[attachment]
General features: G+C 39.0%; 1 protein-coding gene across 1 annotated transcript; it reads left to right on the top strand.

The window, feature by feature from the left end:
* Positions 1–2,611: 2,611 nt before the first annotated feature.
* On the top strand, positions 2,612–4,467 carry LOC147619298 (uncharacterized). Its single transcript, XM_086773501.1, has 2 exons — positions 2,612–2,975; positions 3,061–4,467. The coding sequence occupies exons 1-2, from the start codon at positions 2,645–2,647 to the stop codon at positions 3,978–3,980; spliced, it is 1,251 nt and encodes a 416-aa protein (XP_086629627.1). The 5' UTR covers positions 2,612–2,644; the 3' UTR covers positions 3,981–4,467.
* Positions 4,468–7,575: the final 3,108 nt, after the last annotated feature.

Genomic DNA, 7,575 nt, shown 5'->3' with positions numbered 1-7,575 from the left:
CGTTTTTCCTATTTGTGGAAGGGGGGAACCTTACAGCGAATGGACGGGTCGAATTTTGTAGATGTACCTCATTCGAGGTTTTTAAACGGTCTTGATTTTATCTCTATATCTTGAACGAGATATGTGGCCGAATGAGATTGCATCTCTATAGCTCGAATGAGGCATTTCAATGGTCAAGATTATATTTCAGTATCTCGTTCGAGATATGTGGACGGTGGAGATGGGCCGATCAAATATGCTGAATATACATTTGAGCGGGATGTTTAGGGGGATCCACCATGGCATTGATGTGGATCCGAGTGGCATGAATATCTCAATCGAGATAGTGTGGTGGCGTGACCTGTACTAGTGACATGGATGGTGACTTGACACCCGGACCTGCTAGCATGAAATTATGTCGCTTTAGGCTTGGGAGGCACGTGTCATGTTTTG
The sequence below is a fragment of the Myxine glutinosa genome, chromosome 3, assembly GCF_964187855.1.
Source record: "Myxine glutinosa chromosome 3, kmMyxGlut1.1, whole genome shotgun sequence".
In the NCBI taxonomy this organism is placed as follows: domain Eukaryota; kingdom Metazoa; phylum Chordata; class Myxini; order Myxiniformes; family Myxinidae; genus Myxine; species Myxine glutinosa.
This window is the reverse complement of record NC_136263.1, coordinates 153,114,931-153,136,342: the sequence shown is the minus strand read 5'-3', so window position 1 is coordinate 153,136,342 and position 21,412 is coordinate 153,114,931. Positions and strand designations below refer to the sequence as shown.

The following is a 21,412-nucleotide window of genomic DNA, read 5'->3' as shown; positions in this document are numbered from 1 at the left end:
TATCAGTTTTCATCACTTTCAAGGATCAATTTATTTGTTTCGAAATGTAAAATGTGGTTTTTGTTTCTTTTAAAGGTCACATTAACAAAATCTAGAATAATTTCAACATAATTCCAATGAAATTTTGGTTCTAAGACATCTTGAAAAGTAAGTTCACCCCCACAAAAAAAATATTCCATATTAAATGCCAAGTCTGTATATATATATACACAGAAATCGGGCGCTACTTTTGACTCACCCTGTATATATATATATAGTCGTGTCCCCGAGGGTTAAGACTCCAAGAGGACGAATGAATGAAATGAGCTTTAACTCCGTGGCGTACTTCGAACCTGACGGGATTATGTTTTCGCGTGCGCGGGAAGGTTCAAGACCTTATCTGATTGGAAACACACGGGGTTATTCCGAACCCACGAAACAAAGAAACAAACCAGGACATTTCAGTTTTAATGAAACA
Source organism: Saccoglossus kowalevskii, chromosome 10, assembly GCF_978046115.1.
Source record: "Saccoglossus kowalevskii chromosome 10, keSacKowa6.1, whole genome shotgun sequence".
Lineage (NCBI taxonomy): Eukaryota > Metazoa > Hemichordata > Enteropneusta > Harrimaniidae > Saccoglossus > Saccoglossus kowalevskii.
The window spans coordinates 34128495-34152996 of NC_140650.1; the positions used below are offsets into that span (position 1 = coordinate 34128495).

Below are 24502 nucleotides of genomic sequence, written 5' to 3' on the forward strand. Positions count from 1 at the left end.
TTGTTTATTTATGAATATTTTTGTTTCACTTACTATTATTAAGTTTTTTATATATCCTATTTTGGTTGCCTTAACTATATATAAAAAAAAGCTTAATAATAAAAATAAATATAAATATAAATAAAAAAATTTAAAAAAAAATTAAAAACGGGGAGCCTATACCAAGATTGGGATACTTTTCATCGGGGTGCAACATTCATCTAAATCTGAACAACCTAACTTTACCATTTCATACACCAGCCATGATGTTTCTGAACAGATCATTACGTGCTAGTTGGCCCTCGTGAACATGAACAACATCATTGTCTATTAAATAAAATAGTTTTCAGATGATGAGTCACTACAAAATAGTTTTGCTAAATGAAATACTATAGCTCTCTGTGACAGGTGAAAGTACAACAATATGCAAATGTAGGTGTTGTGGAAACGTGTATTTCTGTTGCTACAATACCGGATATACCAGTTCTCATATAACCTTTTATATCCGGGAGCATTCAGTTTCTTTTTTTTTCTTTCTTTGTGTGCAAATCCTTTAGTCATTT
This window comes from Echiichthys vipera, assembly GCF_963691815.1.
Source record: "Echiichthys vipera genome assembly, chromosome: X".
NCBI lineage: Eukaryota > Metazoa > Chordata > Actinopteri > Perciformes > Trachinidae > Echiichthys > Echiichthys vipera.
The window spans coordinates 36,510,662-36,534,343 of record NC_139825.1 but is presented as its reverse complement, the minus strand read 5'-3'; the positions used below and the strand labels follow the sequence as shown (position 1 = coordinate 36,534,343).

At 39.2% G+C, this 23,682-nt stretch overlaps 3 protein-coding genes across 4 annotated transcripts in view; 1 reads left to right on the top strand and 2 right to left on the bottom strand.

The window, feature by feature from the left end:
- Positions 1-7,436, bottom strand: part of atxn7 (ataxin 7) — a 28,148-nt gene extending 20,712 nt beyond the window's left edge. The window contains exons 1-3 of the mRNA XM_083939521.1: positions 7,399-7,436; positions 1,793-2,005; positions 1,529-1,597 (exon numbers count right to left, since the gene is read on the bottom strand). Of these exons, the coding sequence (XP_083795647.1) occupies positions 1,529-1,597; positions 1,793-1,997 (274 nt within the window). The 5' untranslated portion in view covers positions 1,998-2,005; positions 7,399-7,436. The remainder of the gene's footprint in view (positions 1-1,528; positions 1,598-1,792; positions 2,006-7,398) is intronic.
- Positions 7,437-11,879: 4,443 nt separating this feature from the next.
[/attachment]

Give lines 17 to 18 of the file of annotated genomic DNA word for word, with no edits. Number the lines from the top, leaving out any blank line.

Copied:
The window spans coordinates 34128495-34152996 of NC_140650.1; the positions used below are offsets into that span (position 1 = coordinate 34128495).

Below are 24502 nucleotides of genomic sequence, written 5' to 3' on the forward strand. Positions count from 1 at the left end.